For many people, the Twelve Days of Christmas only represents an irritating song that seems to last forever. But those of us in liturgical traditions know that Christmas actually does not end on December 25. It begins on that day and lasts for twelve days until Epiphany on January 6.

And the song about that those 12 days may very well have been written as a metaphorical way to speak about the spiritual gifts that God reminds us of during this season. Could we use them as a way to encourage our faith journeys?

“On the first day of Christmas my true love gave to me, a partridge in a pear tree”: We begin here and most importantly because God – our true love – has given us Jesus Christ, the partridge, the incarnation of God in this world and the promise that God is with us always.

“Two turtle doves” – God has given us the Old and New Testaments. In God’s Word we hear how God loves us, how God works with us and within us, and how God calls us to be. We hear of God’s love in the stories of God’s people, in songs and prayers, in wisdom and in letters. Indeed, all the other gifts throughout the 12 days may be seen as a part of this second gift, a gift in which our lives of faith might take flight.

“Three French hens” – We thank God for the gift of God’s very self shown in the Trinity – Father (the one who created us), Son (the one who shows us how to live), and Holy Spirit (the one who moves and works within us). We also recall the words of Paul: “And now faith, hope, and love abide, these three; and the greatest of these is love.” (1 Corinthians 13:13)

“Four calling birds” – We hear the story of God’s love in the story of Jesus in the four gospels – Matthew, Mark, Luke, and John.

“Five golden rings” – We read in the five Books of Moses, known to our Jewish brothers and sisters as the Torah, about how God formed a people known as Israel, led them out of Egypt, and shaped them with the Law.

“Six geese a-laying” – We recall the creation story. We do not become concerned about whether these are six literal days. Rather, we learn from them how it shows that God created all things and God saw that “it was very good.” (Genesis 1:31)

“Seven swans a-swimming” – We remember the gift of the Holy Spirit, given to us in our baptism, and represented as seven gifts: “the spirit of wisdom and understanding, the spirit of counsel and might, the spirit of knowledge and the fear of the Lord, the spirit of joy in your presence.” (adapting the words of Isaiah 11:2) We swim in these words and dive deep into these promises.

“Eight maids a-milking” – Jesus tells us what God values in the eight beatitudes in Matthew 5:3-12. These values nourish our souls as milk nourishes our bodies.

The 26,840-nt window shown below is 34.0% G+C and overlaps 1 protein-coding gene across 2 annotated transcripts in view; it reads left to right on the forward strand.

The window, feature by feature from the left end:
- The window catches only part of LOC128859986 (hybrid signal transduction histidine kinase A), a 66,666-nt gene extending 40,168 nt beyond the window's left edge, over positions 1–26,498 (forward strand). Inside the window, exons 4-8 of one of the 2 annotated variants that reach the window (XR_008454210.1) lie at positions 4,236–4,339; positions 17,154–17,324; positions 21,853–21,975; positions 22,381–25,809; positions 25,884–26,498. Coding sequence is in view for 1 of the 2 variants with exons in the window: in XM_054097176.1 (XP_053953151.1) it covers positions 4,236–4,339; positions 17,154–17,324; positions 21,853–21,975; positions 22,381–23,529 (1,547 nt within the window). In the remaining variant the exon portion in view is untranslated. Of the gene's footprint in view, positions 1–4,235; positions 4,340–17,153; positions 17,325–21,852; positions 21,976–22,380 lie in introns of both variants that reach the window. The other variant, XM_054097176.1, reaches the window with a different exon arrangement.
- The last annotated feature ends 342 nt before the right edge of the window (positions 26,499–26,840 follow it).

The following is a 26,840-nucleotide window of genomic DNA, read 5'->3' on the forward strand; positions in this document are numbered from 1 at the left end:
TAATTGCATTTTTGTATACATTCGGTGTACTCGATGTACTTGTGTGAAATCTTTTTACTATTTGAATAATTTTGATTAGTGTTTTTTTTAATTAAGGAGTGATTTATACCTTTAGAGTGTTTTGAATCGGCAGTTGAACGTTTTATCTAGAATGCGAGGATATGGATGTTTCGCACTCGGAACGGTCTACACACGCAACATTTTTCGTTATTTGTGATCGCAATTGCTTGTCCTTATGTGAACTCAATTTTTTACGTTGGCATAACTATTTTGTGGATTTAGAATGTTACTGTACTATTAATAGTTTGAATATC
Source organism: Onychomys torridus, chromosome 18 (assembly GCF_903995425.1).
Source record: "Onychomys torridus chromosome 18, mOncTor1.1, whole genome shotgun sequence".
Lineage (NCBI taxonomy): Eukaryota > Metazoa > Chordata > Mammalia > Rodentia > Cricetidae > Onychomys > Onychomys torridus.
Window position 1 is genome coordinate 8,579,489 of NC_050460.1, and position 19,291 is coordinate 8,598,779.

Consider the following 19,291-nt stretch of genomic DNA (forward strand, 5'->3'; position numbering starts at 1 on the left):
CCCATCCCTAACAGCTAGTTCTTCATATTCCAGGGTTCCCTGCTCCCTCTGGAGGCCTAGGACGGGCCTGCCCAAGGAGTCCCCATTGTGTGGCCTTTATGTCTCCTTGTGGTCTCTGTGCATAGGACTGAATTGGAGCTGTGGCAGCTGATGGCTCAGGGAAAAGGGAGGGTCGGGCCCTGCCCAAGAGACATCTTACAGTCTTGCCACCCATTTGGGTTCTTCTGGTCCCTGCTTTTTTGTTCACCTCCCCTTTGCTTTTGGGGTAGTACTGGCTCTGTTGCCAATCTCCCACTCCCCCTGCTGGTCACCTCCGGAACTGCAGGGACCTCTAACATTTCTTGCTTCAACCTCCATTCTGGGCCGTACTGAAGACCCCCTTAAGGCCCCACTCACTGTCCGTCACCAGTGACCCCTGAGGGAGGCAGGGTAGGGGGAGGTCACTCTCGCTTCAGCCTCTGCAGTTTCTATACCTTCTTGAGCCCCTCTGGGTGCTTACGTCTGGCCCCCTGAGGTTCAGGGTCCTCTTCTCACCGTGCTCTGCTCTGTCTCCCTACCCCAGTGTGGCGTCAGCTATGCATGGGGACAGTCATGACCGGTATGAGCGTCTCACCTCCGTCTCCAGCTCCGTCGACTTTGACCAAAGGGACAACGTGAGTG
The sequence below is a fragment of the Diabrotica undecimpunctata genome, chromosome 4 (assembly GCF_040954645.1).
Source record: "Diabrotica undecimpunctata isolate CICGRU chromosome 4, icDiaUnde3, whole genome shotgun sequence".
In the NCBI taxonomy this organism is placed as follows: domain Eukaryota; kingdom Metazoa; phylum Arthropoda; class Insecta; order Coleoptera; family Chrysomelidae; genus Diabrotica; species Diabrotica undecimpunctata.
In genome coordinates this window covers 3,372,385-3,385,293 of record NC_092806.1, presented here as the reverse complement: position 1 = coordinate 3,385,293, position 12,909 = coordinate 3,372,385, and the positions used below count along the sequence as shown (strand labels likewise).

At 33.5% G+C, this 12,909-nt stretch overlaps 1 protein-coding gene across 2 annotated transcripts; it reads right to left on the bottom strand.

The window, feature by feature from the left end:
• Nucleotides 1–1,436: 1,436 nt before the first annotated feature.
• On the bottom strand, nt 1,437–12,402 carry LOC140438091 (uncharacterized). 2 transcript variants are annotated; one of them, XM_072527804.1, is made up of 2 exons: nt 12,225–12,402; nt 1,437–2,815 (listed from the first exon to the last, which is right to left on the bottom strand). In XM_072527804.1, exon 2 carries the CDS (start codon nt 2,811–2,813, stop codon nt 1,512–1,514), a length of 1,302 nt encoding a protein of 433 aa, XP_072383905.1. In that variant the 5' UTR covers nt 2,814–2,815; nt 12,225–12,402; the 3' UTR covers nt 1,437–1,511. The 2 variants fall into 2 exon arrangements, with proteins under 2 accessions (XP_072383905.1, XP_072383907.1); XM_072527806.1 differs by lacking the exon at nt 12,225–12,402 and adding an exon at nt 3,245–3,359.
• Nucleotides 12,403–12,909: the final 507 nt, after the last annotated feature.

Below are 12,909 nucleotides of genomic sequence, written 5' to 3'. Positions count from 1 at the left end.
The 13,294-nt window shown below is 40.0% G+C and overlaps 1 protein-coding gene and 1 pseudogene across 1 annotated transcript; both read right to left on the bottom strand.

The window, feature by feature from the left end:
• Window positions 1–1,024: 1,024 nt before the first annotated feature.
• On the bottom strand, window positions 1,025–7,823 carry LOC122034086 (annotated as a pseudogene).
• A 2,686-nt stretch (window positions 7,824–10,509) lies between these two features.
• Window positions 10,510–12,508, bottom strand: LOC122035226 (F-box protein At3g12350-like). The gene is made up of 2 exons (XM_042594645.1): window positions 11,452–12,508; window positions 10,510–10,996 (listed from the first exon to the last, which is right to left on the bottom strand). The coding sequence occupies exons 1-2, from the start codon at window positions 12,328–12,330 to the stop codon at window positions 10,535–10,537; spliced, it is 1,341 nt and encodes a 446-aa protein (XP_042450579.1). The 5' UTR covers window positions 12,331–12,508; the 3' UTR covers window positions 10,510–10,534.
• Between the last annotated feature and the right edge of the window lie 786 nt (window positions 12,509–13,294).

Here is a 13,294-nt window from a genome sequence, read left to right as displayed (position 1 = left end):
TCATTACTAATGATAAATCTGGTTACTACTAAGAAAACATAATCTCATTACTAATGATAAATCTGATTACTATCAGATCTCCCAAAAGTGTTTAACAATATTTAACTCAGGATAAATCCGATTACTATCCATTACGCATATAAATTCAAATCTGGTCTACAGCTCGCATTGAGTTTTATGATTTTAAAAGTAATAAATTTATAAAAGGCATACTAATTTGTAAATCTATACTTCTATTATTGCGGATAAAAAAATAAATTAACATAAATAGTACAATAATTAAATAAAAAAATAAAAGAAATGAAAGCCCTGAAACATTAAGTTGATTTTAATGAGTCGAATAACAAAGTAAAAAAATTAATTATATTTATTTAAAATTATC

“Nine ladies dancing” – Paul speaks of nine fruits of the Spirit: “love, joy, peace, patience, kindness, generosity, faithfulness, gentleness, and self-control. There is no law against such things.” (Galatians 5:22-23) By these fruits, our hearts are set to dancing.

“Ten lords a-leaping” – As a summary of what the Law represents, we remember the Ten Commandments. We remember them as a joy to live, especially as Jesus says that as we love God with all our heart, soul, strength and mind and as we love our neighbors as ourselves, we fulfill all that the Law speaks of.

“Eleven pipers piping” – We remember the eleven apostles, the ones that remained after the betrayal of Judas and how their lives of faithfulness inspire our own lives of faithfulness.

“Twelve drummers drumming” — The church has gifted us with a summary of beliefs in the Apostles Creed, that tradition assigned twelve different points. By the drumbeats of our beliefs, by living out the God who created us, the Jesus who lived for us, and the Spirit that moves within us, we live our lives in faith.

So during these 12 days of Christmas, I encourage you to thank God for these 12 gifts. Unwrap them. Cherish them. Live by them. They have been given for you and for all the world.

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The Rev. David Armstrong-Reiner is pastor at Epiphany Lutheran Church, 2375 Ga. Highway 20 in Conyers. Contact him at


I have been editor of the Rockdale Citizen since 1996 and editor of the Newton Citizen since it began publication in 2004. I am also currently executive editor of the Clayton News Daily, Henry Daily Herald and Jackson Progress-Argus.

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